[EM] Jameson reply

MIKE OSSIPOFF nkklrp at hotmail.com
Sat Jan 21 17:18:33 PST 2012

Jameson: > Therefore, s/he can't lose
 if s/he is one of the two biggest votegetters in the primary. IRV doesn't
 have a guarantee like that.
The conditional methods that I've been proposing won't elect "weak CWs",
 unfavorite CWs.
 You replied:
Do you mean strategic CWs?  [endquote] As people here use the term, a "weak CW" is a CW who is the favorite of few voters. That's why I also called it an unfavorite CW. Whether voters have sufficiently examined the  candidates is their businbess only.  A recommendation: If you haven't examined xenough to know that you'd rather elect x than y, then maybe you shouldn't rank x over y. It isn't our place to 2nd guess the voters, and question whethr they've informed themselves sufficiently. Often people who haven't examined candidates' and parties' platforms don't vote--as witness the turnout of the current poll at EM. I don't know how insincere voting could cause a candidate to pairwise-beat all the others, but I don't consider it a problem to worry about.  
You continued: Anyway, that whole argument just leaves IRV, MJ, and SODA as viable.
> What?? :-)

I don't mean that these are the most viable methods. I mean that they're
the most viable according to the weak-centrists-shouldn't-win argument. I
don't think that WCSW is the most important criterion, by any means, but it
is one aspect of viability worth discussing. [endquote] No one other than the voters themselves has a right to say who should win. By the way, the conditional methods don't elect weak centrists or favorite-of-few CWs. I don't claim that weak centrists shouldn't be elected. Most pairwise count methods elect them....as they should if that's what voted preferences indicate. It just happens that the conditional methodsdon't do so. It is not because of that property that I advocate them. But it's true that some or most peoplewould consider the election of a favorite-of-few CW to be a bad-example. By the way, let's avoid "centrist". It has more than one meaning. The usual meaning is: "Someonewho is between the average positions of the Republican candidates and the Democrat candidates. But there's no reason to believe that that "center" or "middle" is anywhere  near the actual population median  There are reasons tobelieve that it is not. I believe that you yourself said that too. We often hear of how Republocrat "middle" positions differ drastically from public wishes. Nader won all of the presidential mock elections here, and most others that I've heard of elsewhere too.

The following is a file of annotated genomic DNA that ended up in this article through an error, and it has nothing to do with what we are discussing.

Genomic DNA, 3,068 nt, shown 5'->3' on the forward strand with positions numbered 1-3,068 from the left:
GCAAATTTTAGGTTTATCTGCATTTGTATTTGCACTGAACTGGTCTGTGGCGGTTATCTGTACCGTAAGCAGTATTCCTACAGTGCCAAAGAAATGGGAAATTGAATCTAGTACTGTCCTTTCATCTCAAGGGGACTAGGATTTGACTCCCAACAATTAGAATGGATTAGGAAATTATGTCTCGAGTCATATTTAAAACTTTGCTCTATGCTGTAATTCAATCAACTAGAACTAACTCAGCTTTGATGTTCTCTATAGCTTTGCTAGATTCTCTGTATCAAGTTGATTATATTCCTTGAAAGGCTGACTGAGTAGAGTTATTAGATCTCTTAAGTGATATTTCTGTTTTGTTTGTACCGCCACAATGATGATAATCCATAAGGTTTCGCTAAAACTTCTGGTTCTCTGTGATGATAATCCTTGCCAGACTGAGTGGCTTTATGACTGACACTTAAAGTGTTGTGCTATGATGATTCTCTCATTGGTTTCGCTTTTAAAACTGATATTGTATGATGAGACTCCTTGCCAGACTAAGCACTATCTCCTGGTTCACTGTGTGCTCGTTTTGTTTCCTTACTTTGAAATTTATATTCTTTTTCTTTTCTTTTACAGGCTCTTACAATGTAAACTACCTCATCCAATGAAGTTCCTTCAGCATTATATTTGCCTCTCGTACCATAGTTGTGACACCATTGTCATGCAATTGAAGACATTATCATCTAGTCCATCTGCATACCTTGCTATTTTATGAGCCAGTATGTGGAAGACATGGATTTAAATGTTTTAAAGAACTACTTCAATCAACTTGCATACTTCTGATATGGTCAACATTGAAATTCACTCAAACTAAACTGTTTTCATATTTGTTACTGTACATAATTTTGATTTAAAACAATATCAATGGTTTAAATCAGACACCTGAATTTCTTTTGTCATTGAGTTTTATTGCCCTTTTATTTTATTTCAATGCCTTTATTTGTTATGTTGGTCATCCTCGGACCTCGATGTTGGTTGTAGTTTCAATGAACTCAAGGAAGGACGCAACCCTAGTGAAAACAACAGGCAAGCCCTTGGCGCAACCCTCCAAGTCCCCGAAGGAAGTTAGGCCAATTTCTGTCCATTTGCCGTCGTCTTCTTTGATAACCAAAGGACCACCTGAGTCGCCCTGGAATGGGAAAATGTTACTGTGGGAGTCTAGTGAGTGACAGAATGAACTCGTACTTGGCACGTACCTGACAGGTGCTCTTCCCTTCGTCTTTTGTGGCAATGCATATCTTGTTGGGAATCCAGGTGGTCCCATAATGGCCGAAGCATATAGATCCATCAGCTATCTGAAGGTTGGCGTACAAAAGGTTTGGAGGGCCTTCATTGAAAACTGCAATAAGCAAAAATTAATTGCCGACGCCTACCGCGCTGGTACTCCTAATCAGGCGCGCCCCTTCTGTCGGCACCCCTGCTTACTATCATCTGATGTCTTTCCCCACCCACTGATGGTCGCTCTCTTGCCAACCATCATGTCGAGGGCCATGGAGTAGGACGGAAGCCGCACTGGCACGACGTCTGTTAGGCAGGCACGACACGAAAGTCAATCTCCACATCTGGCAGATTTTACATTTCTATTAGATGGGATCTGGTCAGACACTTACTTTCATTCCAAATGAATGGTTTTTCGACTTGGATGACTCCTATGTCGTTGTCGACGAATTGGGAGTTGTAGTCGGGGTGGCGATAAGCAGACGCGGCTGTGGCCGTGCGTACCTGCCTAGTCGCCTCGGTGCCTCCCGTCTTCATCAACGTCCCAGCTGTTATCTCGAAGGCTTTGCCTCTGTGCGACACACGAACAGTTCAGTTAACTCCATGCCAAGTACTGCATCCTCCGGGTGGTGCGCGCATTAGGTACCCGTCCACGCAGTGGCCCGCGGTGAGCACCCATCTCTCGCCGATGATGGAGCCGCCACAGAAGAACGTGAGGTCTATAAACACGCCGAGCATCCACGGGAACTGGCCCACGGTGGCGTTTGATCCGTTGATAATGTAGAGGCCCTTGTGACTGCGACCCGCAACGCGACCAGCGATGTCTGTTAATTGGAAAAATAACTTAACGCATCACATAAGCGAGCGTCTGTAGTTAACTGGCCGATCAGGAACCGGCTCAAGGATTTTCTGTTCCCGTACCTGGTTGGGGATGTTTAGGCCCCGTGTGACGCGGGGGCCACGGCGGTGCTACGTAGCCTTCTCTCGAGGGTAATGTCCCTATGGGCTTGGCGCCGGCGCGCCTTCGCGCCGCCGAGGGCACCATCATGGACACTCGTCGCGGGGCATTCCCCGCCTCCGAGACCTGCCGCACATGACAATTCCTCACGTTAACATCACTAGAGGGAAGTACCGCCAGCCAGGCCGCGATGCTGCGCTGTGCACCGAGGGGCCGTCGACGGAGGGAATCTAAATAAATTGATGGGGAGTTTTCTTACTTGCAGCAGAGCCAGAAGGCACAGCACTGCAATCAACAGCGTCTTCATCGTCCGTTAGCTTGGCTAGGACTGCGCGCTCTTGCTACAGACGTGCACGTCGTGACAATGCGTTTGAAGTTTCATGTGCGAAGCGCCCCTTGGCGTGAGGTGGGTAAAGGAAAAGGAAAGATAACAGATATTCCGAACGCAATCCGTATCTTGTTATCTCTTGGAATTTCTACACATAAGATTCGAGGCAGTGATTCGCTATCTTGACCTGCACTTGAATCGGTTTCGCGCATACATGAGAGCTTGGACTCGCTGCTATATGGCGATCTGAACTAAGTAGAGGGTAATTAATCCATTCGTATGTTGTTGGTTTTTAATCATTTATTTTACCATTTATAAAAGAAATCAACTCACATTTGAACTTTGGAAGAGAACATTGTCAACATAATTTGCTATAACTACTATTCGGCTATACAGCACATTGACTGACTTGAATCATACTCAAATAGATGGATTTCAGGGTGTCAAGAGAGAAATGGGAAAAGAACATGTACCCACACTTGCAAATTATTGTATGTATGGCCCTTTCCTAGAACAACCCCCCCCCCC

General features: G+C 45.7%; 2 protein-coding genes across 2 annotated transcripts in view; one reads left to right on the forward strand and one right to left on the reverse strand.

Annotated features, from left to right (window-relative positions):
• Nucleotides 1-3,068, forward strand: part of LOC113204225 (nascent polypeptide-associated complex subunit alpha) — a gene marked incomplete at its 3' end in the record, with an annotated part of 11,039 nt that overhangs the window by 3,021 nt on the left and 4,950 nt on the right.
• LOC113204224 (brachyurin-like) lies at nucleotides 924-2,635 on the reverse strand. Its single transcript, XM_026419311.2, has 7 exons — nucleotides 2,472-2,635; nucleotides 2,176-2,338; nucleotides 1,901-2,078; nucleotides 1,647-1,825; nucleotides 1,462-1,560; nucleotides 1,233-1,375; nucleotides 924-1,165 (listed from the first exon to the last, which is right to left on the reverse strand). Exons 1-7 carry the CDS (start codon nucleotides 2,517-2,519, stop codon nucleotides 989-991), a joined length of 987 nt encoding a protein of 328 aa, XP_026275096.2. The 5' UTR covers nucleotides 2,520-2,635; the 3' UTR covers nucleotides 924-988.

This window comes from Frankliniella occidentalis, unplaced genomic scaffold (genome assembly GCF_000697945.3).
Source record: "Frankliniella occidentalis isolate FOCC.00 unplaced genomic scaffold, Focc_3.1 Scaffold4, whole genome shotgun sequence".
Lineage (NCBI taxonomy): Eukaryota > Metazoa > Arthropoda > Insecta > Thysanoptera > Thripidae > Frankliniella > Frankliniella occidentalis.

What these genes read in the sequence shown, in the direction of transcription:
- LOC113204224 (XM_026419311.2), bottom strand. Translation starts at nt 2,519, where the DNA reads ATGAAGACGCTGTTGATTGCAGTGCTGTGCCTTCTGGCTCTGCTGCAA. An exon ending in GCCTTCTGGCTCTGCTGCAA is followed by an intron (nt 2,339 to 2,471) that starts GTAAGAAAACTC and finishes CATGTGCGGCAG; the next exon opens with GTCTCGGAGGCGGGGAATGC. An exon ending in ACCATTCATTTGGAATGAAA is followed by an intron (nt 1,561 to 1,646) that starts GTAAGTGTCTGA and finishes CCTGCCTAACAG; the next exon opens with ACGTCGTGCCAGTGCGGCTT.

I'd said;

> You're all worried about what the incumbants will like or accept. They'll
> only accept what will keep electing them. They were elected by a method
> with a serious spoiler problem. Without that problem, and voters'
> consequent favorite-burial, those people wouldn't be in office.

You replied: I expect that around half of incumbents would be out, not all of them. The
ones with real, non-spoiler-based popularity do exist, and I have no beef
with them (per se). [endquote] ...and which  current incumbants do you think would get elected when voters could vote for genuine favorites, and thereby have found out where the population median really is, and who is winnable? I'd said: It was shown by Myerson & Weber that Plurality and IRV will keep on
> electing even the two most despised parties, if media have led Ipeople to
> believe that those are "the 2 choices".
> That's because, after everyone has voted for those parties, (surprise) one
> of them will win, seeming to confirm the belief that they're "the 2
> choices".
> Of course we're familiar with this in Plurality. But Myerson & Weber
> demonstrated that it's
> true of IRV too.
  Is this Myerson, R. and Weber, R.J.(1993) A theory of Voting Equilibria
American Political Science Review Vol 87, No. 1, 102-114? [endquote] That sounds like the article. I don't have the date & volume particulars right now, thoughI posted them about a month ago. Maybe, as you say, current officeholders have the power to prevent voting reform. If so, thenit won't happen, because I guarantee that incumbants will never accept a voting system thatlets voters express their wishes. That's because they don't want their careers to be over. Mike Ossipoff    		 	   		  
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